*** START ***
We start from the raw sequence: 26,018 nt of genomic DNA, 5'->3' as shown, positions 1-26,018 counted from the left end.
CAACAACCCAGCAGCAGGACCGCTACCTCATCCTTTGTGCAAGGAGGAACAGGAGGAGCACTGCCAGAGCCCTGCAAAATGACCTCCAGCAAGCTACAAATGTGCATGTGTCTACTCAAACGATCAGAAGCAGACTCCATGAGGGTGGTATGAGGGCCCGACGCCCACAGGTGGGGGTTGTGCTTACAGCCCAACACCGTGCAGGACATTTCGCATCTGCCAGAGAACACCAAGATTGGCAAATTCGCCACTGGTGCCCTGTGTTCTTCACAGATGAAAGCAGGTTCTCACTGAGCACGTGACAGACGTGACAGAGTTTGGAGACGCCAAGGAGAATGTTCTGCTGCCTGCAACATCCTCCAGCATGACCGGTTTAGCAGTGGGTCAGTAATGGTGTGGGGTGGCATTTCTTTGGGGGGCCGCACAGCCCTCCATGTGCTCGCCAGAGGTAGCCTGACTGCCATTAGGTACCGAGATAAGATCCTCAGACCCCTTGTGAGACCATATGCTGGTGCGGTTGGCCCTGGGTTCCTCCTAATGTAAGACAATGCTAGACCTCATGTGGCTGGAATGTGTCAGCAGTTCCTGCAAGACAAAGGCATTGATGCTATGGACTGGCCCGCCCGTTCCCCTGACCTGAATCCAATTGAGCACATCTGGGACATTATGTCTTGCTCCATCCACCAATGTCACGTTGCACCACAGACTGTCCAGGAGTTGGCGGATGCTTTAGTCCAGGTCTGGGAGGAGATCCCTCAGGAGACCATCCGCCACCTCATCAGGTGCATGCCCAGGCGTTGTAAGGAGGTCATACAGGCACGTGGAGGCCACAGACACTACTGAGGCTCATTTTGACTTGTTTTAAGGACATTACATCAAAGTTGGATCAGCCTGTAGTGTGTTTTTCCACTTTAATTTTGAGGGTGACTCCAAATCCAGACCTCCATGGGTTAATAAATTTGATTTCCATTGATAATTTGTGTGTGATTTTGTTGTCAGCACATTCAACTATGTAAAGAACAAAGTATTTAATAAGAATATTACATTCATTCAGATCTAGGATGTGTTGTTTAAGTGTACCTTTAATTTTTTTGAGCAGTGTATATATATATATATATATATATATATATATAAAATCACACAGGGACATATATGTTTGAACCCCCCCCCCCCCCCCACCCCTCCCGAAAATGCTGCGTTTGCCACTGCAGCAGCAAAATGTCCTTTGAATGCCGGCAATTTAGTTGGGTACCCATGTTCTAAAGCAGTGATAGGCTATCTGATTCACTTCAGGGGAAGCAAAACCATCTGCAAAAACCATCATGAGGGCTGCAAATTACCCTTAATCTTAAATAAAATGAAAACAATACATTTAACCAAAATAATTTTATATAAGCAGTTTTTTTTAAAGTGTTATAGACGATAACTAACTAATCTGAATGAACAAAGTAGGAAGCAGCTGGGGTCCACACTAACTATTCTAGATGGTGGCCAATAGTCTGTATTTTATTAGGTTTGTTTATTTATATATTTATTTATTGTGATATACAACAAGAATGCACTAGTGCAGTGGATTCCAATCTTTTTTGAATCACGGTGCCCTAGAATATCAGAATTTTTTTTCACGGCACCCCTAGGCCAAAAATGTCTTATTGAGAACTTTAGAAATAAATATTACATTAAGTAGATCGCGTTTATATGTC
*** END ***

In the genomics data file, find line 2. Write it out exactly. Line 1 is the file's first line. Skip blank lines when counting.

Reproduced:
CAACAACCCAGCAGCAGGACCGCTACCTCATCCTTTGTGCAAGGAGGAACAGGAGGAGCACTGCCAGAGCCCTGCAAAATGACCTCCAGCAAGCTACAAATGTGCATGTGTCTACTCAAACGATCAGAAGCAGACTCCATGAGGGTGGTATGAGGGCCCGACGCCCACAGGTGGGGGTTGTGCTTACAGCCCAACACCGTGCAGGACATTTCGCATCTGCCAGAGAACACCAAGATTGGCAAATTCGCCACTGGTGCCCTGTGTTCTTCACAGATGAAAGCAGGTTCTCACTGAGCACGTGACAGACGTGACAGAGTTTGGAGACGCCAAGGAGAATGTTCTGCTGCCTGCAACATCCTCCAGCATGACCGGTTTAGCAGTGGGTCAGTAATGGTGTGGGGTGGCATTTCTTTGGGGGGCCGCACAGCCCTCCATGTGCTCGCCAGAGGTAGCCTGACTGCCATTAGGTACCGAGATAAGATCCTCAGACCCCTTGTGAGACCATATGCTGGTGCGGTTGGCCCTGGGTTCCTCCTAATGTAAGACAATGCTAGACCTCATGTGGCTGGAATGTGTCAGCAGTTCCTGCAAGACAAAGGCATTGATGCTATGGACTGGCCCGCCCGTTCCCCTGACCTGAATCCAATTGAGCACATCTGGGACATTATGTCTTGCTCCATCCACCAATGTCACGTTGCACCACAGACTGTCCAGGAGTTGGCGGATGCTTTAGTCCAGGTCTGGGAGGAGATCCCTCAGGAGACCATCCGCCACCTCATCAGGTGCATGCCCAGGCGTTGTAAGGAGGTCATACAGGCACGTGGAGGCCACAGACACTACTGAGGCTCATTTTGACTTGTTTTAAGGACATTACATCAAAGTTGGATCAGCCTGTAGTGTGTTTTTCCACTTTAATTTTGAGGGTGACTCCAAATCCAGACCTCCATGGGTTAATAAATTTGATTTCCATTGATAATTTGTGTGTGATTTTGTTGTCAGCACATTCAACTATGTAAAGAACAAAGTATTTAATAAGAATATTACATTCATTCAGATCTAGGATGTGTTGTTTAAGTGTACCTTTAATTTTTTTGAGCAGTGTATATATATATATATATATATATATATATATAAAATCACACAGGGACATATATGTTTGAACCCCCCCCCCCCCCCCACCCCTCCCGAAAATGCTGCGTTTGCCACTGCAGCAGCAAAATGTCCTTTGAATGCCGGCAATTTAGTTGGGTACCCATGTTCTAAAGCAGTGATAGGCTATCTGATTCACTTCAGGGGAAGCAAAACCATCTGCAAAAACCATCATGAGGGCTGCAAATTACCCTTAATCTTAAATAAAATGAAAACAATACATTTAACCAAAATAATTTTATATAAGCAGTTTTTTTTAAAGTGTTATAGACGATAACTAACTAATCTGAATGAACAAAGTAGGAAGCAGCTGGGGTCCACACTAACTATTCTAGATGGTGGCCAATAGTCTGTATTTTATTAGGTTTGTTTATTTATATATTTATTTATTGTGATATACAACAAGAATGCACTAGTGCAGTGGATTCCAATCTTTTTTGAATCACGGTGCCCTAGAATATCAGAATTTTTTTTCACGGCACCCCTAGGCCAAAAATGTCTTATTGAGAACTTTAGAAATAAATATTACATTAAGTAGATCGCGTTTATATGTC